Maternal mortality continues to be a public health crisis, with 20 percent to 60 percent of deaths considered preventable after thorough case review.1,2 The World Health Organization defines maternal mortality as a death while pregnant or within 42 days of termination of pregnancy.3 The Centers for Disease Control and Prevention defines maternal mortality as a death while pregnant or within 1 year of the end of pregnancy from any cause related to or aggravated by pregnancy.4,5
While the global maternal mortality ratio has decreased by 38 percent in the last two decades (2000-2017), from 342 deaths to 211 deaths per 100,000 live births,6 the United States is an exception among high-resource countries. In the United States, maternal mortality has continued to increase, from 7.2 deaths per 100,000 live births in 1987 to 17.3 deaths per 100,000 live births in 2017,5 with about 700 birthing people dying every year from pregnancy-related causes.7
One-third of maternal deaths occur during pregnancy, one-third during childbirth and up to a week postpartum, and one-third after a week to a year postpartum.4 The top causes of maternal death include hemorrhage, hypertensive disorders in pregnancy, sepsis, and cardiovascular conditions.1 The exploration of the contribution of delayed or missed diagnosis to maternal mortality is a nascent area of study.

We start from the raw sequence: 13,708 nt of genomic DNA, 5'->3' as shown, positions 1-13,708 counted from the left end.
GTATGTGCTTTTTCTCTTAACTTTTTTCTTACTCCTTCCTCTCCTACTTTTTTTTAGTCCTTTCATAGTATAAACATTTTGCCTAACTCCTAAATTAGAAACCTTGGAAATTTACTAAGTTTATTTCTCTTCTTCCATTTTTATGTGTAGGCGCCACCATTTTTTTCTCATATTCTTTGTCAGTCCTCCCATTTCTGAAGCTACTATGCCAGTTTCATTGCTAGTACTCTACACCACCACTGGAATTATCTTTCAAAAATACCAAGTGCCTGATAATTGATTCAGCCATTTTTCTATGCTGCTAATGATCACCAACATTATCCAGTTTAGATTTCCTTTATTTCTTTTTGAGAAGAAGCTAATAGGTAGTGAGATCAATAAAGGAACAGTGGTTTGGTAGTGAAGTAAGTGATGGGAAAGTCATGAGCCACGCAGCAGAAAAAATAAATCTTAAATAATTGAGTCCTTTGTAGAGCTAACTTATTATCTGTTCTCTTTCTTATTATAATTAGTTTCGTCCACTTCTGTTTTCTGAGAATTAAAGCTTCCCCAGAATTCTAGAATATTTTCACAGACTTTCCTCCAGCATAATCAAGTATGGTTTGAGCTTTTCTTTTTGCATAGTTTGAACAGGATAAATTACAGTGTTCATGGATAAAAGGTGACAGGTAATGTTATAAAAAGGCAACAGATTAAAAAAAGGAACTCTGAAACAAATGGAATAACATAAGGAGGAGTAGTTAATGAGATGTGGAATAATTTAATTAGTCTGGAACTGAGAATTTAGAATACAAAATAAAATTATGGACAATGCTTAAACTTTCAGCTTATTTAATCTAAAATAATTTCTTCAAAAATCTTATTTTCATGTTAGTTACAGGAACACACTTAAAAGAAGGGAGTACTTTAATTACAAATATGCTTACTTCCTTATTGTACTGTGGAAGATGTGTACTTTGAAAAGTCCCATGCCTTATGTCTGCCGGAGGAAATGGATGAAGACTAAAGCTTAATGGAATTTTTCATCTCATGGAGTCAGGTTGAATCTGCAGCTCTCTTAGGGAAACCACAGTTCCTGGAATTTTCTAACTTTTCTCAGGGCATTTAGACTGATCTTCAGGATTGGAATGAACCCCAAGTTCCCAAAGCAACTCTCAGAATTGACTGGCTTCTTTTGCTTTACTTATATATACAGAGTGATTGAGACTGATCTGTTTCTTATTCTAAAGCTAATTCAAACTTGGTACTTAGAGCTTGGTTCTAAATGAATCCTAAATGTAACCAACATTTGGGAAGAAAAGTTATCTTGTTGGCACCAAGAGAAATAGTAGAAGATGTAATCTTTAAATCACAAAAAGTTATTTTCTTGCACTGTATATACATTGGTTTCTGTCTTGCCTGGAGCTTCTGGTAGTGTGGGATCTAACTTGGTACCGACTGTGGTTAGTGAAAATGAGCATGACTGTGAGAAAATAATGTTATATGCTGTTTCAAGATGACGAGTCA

Maternal mortality is thought of as the “tip of the iceberg,” as severe maternal morbidity has similar root causes, is much more common, and has a substantial impact on patients, families, and the healthcare system. Severe maternal morbidity (SMM) is defined as an unintended outcome of birth that results in significant short-term or long-term consequences.8 For every maternal death, 70 women are estimated to suffer from a severe complication.9 Birthing people who have a blood transfusion, sepsis, or pulmonary edema are more likely to have maternal morbidity.8,10
Similar to maternal mortality, multidisciplinary review shows that maternal morbidity is associated with a high rate of preventability.11 While no consensus has been reached on what extent maternal mortality and SMM are attributable to diagnostic error, emerging evidence suggests it is imperative to focus on diagnostic safety in obstetrics to prevent and mitigate diagnostic errors.2,12
This issue brief discusses what is known about the contribution of diagnostic error to maternal morbidity and mortality, explains the rationale for improvement methods, and outlines the research agenda needed to make progress in this emerging area of diagnostic safety. The brief focuses on the maternal events that occur during childbirth and up to a week postpartum, with maternal hemorrhage as a primary example due to its prevalence, high rate of preventability, and interprofessional effort needed for diagnosis and treatment.